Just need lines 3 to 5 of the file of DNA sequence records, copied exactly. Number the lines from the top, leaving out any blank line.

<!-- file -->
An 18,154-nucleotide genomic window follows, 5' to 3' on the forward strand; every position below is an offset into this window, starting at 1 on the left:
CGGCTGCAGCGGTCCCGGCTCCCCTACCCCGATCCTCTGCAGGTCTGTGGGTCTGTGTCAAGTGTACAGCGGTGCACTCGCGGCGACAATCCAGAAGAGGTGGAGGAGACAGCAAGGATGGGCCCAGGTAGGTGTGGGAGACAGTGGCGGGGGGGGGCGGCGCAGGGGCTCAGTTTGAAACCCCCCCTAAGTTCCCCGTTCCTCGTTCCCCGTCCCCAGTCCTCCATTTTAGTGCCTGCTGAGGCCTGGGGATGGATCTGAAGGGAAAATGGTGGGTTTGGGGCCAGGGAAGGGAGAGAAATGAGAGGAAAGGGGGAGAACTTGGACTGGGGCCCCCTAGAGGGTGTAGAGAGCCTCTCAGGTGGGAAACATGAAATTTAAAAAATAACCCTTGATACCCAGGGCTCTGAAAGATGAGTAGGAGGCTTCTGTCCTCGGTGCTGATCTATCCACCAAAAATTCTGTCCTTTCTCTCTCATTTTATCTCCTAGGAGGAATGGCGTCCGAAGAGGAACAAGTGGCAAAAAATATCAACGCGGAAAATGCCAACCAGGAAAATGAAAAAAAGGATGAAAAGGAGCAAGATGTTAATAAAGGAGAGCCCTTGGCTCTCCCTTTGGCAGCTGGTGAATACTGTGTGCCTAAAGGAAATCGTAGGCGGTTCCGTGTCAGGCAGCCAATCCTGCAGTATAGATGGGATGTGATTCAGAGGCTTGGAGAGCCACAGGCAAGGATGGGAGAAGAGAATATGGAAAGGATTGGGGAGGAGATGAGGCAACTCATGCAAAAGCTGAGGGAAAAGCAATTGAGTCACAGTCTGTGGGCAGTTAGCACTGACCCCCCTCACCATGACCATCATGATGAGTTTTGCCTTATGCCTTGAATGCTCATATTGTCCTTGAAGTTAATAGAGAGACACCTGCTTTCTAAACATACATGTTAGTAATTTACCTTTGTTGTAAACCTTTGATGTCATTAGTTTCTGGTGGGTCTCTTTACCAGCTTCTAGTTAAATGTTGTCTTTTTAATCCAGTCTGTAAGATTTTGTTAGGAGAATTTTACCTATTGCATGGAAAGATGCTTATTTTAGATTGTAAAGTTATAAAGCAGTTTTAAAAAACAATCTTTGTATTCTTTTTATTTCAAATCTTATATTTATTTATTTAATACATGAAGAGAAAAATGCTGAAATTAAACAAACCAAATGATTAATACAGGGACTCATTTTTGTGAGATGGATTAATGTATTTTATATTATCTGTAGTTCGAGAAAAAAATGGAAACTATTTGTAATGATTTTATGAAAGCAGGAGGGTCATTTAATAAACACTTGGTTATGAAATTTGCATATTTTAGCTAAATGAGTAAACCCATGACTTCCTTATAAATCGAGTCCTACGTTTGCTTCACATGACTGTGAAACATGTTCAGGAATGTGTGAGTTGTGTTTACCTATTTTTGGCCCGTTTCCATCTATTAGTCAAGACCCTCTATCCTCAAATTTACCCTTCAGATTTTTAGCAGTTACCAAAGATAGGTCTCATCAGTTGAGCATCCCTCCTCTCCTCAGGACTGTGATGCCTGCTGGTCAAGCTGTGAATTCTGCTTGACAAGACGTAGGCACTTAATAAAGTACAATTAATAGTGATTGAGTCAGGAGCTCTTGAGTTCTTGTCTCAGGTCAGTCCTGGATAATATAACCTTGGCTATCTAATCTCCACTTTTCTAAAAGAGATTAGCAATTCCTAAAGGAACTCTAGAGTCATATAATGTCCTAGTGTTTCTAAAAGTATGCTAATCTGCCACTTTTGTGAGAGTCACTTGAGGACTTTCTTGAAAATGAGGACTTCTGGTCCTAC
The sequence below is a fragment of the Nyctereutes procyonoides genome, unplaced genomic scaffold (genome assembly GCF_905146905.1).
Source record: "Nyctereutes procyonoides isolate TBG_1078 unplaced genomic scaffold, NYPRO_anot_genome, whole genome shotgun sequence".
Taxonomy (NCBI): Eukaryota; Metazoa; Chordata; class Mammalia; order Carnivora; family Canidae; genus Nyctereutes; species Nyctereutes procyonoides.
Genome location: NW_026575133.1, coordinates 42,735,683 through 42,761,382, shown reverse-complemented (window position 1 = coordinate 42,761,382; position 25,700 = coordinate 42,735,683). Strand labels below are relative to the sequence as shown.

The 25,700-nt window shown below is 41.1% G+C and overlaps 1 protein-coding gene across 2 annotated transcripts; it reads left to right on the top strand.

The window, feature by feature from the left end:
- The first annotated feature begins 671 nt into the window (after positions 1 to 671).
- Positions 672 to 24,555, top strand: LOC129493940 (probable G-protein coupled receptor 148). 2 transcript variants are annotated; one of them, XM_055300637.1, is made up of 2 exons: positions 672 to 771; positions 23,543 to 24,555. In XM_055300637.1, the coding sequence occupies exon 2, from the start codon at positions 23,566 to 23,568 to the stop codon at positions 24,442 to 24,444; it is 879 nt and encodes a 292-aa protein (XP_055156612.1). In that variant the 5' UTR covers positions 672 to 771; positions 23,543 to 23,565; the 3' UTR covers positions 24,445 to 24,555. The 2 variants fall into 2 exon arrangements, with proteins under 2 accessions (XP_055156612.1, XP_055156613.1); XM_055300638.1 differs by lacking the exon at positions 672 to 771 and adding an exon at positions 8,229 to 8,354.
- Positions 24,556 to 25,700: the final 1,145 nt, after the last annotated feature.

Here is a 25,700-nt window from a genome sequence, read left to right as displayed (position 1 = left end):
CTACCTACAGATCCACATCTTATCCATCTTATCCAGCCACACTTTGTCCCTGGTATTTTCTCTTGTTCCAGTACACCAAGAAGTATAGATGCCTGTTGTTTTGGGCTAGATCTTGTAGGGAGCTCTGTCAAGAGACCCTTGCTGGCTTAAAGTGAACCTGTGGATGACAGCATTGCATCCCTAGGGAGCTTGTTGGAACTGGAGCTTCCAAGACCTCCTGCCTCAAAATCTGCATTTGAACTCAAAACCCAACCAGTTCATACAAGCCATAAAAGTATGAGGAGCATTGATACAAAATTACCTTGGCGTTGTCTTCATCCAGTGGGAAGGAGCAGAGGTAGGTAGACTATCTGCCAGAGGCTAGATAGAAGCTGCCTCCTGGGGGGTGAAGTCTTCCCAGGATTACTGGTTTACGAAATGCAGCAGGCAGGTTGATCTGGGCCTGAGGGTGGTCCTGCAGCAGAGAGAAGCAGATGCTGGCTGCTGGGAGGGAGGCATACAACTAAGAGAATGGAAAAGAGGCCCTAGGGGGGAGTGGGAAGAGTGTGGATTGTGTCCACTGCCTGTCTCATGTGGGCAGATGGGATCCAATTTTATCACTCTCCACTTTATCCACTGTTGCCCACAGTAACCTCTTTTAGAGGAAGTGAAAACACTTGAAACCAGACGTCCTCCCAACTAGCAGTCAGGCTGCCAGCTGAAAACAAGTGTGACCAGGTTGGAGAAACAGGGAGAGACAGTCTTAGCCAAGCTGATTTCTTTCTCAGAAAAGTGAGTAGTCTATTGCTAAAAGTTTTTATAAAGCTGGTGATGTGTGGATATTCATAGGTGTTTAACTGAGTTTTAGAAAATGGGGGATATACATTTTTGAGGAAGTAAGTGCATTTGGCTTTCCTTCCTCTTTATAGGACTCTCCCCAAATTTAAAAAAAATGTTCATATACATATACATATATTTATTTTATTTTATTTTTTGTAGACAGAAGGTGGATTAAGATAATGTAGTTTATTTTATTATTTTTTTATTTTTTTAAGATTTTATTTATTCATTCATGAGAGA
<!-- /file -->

The sequence below is a fragment of the Nyctereutes procyonoides genome, unplaced genomic scaffold (genome assembly GCF_905146905.1).
Source record: "Nyctereutes procyonoides isolate TBG_1078 unplaced genomic scaffold, NYPRO_anot_genome, whole genome shotgun sequence".
Taxonomy (NCBI): Eukaryota; Metazoa; Chordata; class Mammalia; order Carnivora; family Canidae; genus Nyctereutes; species Nyctereutes procyonoides.